Bannon actually had been shunned by the network. According to Dominion’s filing, Murdoch testified that he probably told Fox News to avoid certain guests. Among them was Bannon who, according to the filing, Murdoch saw him as a “fringe character.”
Bannon, meanwhile, has more recently criticized Fox News for the earlier release of Dominion filings showing that Murdoch and other top executives dismissed Trump’s election fraud claims. At the CPAC conference last week, Bannon said, “Remember, Murdoch, you have deemed that Trump is not going to be president. Well, we have deemed that you are not going to have a network.”
‘I hate our Decision Desk people!”: Rupert Murdoch wrote to Col Allen, the former editor in chief of the New York Post, another Murdoch property, apparently lamenting the backlash the network was getting for its call of Arizona for Biden.
Murdoch’s email came on Nov. 7, 2020, right after CNN became the first network to call the race for Biden.
“CNN declares and FOX coming in minutes,” Murdoch wrote. “I hate our Decision Desk people! And pollsters! Some of the same people I think. Just for the hell of it still praying for Az to prove them wrong!,” he said in reference to Biden’s victory over Donald Trump.”
In advance of the election, the network had heavily promoted its Decision Desk capabilities. In the aftermath of the 2016 presidential election, Fox News and the AP launched their own election exit polling project, abandoning the National Election Pool used by other networks. The result was that for days, only Fox News and AP had called Arizona for Biden.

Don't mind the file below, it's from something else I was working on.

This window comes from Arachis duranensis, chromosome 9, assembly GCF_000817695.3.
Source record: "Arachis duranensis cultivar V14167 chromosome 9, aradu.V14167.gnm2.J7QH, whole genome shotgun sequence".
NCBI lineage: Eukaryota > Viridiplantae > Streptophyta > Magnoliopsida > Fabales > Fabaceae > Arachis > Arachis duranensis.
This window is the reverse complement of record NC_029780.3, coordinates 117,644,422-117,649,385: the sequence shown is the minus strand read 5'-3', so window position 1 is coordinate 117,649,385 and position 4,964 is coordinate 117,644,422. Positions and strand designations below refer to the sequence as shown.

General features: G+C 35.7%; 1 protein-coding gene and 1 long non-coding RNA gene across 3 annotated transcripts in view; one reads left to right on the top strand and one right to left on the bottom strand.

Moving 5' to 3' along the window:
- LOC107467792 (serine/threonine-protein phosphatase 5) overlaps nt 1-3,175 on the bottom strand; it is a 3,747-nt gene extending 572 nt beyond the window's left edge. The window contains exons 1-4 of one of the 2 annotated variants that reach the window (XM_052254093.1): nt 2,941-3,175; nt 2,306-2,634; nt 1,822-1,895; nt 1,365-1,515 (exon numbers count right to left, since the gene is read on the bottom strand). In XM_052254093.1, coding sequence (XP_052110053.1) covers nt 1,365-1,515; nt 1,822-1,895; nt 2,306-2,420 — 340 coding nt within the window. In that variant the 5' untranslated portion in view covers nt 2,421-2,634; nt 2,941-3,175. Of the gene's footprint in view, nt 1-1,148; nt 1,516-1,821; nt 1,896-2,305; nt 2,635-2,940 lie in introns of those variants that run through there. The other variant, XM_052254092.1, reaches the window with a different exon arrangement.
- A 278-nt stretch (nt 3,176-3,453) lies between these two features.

Murdoch sent an email to his son, For Corp. CEO Lachlan Murdoch, that same day, writing, “We should and could have gone first (calling the election for Biden) but at least being second saves us a Trump explosion!”
Lachlan Murdoch wrote back, “I think good to be careful. Especially as we are still somewhat exposed on Arizona.”
“It’s hurting us”: Fox personalities very quickly warned executives about the backlash to the Arizona call. By the Thursday after the election, only Fox News and the AP had called the state for Biden, while the vote count showed his lead shrinking.
That morning, anchor Bret Baier wrote to Fox News president Jay Wallace, managing editor and vice president Bill Sammon and political editor Chris Stirewalt, suggesting that they retract the call and “put it back in his column,” apparently referring to Trump.
The email read, “I know you guys are feeling the pressure. But this situation is getting uncomfortable. Really uncomfortable. I keep on having to defend this on air. And ask questions about it. And it seems we are holding on for pride (I know the confidence you say you had and the numbers — but it’s at least within the realm of possible that he closes the gap now). And it’s hurting us. The sooner we pull it – even if it gives us major egg. And we put it back in his column. The better we are. In my opinion.”
Fox News did not retract the call, and Biden ended up winning the state. But by January, Sammon and Stirewalt were out.
“Weak ratings make good journalists do bad things”: In a chat exchange, Sammon and Stirewalt lament the attention the network has given to election fraud claims.